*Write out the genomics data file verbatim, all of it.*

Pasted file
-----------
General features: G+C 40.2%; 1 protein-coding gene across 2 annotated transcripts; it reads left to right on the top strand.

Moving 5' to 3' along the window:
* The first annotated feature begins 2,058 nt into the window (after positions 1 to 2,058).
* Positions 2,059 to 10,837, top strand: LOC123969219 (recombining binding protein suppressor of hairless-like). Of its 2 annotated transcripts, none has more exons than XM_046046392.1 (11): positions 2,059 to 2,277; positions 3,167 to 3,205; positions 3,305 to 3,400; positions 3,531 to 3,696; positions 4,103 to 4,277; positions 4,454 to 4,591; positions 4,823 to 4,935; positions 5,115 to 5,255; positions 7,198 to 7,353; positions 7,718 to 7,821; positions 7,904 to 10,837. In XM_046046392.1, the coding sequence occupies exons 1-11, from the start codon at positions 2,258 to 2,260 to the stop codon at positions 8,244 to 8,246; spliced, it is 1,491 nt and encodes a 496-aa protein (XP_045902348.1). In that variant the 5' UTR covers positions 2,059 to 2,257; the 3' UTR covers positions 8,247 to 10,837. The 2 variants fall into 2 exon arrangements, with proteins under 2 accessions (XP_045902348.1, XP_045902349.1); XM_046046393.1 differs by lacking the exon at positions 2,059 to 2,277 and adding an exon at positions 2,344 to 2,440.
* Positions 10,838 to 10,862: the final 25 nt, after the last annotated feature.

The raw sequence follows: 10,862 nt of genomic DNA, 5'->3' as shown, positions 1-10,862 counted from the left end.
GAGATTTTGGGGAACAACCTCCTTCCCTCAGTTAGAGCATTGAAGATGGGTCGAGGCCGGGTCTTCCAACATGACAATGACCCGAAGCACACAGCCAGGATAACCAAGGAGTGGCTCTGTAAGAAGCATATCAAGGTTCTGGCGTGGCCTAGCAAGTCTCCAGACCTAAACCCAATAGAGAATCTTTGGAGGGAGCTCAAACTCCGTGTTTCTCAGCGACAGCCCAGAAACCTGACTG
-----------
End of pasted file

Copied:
General features: G+C 40.2%; 1 protein-coding gene across 2 annotated transcripts; it reads left to right on the top strand.

Moving 5' to 3' along the window:
* The first annotated feature begins 2,058 nt into the window (after positions 1 to 2,058).
* Positions 2,059 to 10,837, top strand: LOC123969219 (recombining binding protein suppressor of hairless-like). Of its 2 annotated transcripts, none has more exons than XM_046046392.1 (11): positions 2,059 to 2,277; positions 3,167 to 3,205; positions 3,305 to 3,400; positions 3,531 to 3,696; positions 4,103 to 4,277; positions 4,454 to 4,591; positions 4,823 to 4,935; positions 5,115 to 5,255; positions 7,198 to 7,353; positions 7,718 to 7,821; positions 7,904 to 10,837. In XM_046046392.1, the coding sequence occupies exons 1-11, from the start codon at positions 2,258 to 2,260 to the stop codon at positions 8,244 to 8,246; spliced, it is 1,491 nt and encodes a 496-aa protein (XP_045902348.1). In that variant the 5' UTR covers positions 2,059 to 2,257; the 3' UTR covers positions 8,247 to 10,837. The 2 variants fall into 2 exon arrangements, with proteins under 2 accessions (XP_045902348.1, XP_045902349.1); XM_046046393.1 differs by lacking the exon at positions 2,059 to 2,277 and adding an exon at positions 2,344 to 2,440.
* Positions 10,838 to 10,862: the final 25 nt, after the last annotated feature.

The raw sequence follows: 10,862 nt of genomic DNA, 5'->3' as shown, positions 1-10,862 counted from the left end.
GAGATTTTGGGGAACAACCTCCTTCCCTCAGTTAGAGCATTGAAGATGGGTCGAGGCCGGGTCTTCCAACATGACAATGACCCGAAGCACACAGCCAGGATAACCAAGGAGTGGCTCTGTAAGAAGCATATCAAGGTTCTGGCGTGGCCTAGCAAGTCTCCAGACCTAAACCCAATAGAGAATCTTTGGAGGGAGCTCAAACTCCGTGTTTCTCAGCGACAGCCCAGAAACCTGACTG